Five weeks earlier in Dallas, the Sooners had stopped Texas on a first-and-goal from the two with less than six minutes to play in a game that finished at 15-15. Last Jan. 2, with 48 seconds left in the Orange Bowl against Miami, Nebraska, which was 12-0 and ranked No. 1, trailed 31-30. Osborne had to decide between going for the win with a two-point conversion and kicking the extra point for a tie, which assuredly would have given him the national championship. Honorably, he chose the former. Nebraska failed, though, and the Hurricanes wound up atop the polls. Finally, in last year's Oklahoma-Nebraska game, the Sooners, behind 28-21, botched a second-and-one play from the Nebraska two-yard line in the final minute, thus blowing a chance to tie or win.
Now it was happening again. On third down Nebraska tried to pop fullback Scott Porter up the middle, but nose-guard Tony Casillas refused to be moved. The line stacked up, and linebacker Brian Bosworth and a pile of white jerseys made the tackle three inches short of the goal line. "I know about the Refrigerator [Clemson's 310-pound William Perry]," says Oklahoma coach Barry Switzer, "but Tony is the best football player in America at that position—period." A few Huskers thought Porter had scored, but guard Harry Grimminger admitted, "I was right there and he wasn't in."
Fourth-and-goal. Time remaining—5:40. A tie would give Nebraska both the Big Eight crown and an Orange Bowl bid because the Huskers had no conference losses; Oklahoma State and Oklahoma already had one Big Eight defeat apiece. But could the Cornhuskers win the national championship with a tie added to their inexplicable 17-9 loss to Syracuse on Sept. 29? Certainly that played on Osborne's mind, as did the memory of his field-goal kicker, Dale Klein, lining that 23-yarder off an upright in the third period. Running three inches for six points seemed at least as safe as kicking 18 yards for three. "I would've done the same thing in his position," said Switzer. "Anyway, I'm not going to second-guess Tom. He's a helluva lot smarter than I am."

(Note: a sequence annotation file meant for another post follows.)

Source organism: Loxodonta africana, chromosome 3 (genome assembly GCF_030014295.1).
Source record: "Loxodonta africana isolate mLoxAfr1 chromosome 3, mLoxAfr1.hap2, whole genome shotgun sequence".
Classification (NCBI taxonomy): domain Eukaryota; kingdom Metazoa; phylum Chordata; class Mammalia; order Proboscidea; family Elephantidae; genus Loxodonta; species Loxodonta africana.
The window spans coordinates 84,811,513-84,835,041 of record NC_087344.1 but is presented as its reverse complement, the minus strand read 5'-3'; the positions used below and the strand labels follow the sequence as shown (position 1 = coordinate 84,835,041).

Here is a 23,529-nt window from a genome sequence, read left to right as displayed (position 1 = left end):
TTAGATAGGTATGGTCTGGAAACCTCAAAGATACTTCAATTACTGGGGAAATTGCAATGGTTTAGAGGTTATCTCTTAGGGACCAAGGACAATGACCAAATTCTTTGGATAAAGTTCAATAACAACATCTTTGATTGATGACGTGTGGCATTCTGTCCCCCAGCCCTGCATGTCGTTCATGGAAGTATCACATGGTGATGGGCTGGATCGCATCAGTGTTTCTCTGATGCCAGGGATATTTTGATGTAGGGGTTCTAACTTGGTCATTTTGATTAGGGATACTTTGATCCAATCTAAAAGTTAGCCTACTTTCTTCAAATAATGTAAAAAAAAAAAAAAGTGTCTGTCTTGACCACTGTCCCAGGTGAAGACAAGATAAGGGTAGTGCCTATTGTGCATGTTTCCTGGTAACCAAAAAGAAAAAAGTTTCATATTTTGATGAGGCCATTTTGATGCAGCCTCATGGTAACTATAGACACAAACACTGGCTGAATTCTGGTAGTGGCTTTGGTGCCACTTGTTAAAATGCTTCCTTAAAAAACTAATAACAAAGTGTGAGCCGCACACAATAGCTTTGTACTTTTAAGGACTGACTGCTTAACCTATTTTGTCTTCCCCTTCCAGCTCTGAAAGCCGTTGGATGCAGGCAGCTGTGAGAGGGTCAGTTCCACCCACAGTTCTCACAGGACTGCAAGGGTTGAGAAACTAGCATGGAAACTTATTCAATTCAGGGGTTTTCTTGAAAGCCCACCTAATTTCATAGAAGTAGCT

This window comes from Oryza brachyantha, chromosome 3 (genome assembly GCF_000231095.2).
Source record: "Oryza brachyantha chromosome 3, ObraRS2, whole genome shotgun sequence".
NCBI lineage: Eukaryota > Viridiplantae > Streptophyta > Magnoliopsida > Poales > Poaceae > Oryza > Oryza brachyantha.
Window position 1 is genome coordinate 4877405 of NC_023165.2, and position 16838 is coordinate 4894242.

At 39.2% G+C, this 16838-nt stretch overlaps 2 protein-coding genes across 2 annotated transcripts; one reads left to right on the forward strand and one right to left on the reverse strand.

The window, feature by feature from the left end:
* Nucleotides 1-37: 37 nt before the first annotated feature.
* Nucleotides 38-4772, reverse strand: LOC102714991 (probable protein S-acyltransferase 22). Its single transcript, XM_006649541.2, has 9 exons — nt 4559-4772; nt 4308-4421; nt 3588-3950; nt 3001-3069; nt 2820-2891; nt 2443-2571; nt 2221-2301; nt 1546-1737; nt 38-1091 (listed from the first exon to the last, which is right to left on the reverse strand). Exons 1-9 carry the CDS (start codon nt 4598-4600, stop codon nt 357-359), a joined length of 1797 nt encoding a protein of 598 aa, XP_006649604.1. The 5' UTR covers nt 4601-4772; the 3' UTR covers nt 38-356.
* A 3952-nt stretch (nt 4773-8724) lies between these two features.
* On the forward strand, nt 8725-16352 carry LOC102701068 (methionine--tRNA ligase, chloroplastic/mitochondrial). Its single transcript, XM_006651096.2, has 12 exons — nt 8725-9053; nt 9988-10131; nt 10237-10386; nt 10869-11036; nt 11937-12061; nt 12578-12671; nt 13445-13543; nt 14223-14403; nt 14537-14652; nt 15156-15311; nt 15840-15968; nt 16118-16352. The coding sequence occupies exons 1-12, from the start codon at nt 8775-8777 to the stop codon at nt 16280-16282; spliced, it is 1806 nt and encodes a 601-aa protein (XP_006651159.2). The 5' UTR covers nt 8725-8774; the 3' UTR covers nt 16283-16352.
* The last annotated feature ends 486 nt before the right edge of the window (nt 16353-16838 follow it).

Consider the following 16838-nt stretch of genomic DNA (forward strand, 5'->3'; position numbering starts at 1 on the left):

Osborne sent Smith off tackle with 41-pitch, a play that has gained about a million yards for the Huskers over the years. Smith took the pitch to his left and looked for a hole. He couldn't find one. Forced outside, Smith ran into cornerback Brian Hall, a steady but unspectacular fifth-year player who had replaced the injured Johnson.
The Huskers still had time to come back after forcing the Sooners to punt from the end zone. But Smith fumbled the kick after a short return and Oklahoma recovered. Even the Nebraska defense crumbled after that, allowing quarterback Danny Bradley to shake loose on a 29-yard TD run with 55 seconds left.
Not only did Bradley score both Sooner TDs but he also set up Lashar's 32-yard field goal with a 31-yard pass to wide receiver Buster Rhymes and a 26-yard scamper down the sideline on a keeper. Of the latter play, Bradley said, "I thought about it all week. I envisioned running it. I dreamed about it."
Some dreams come true.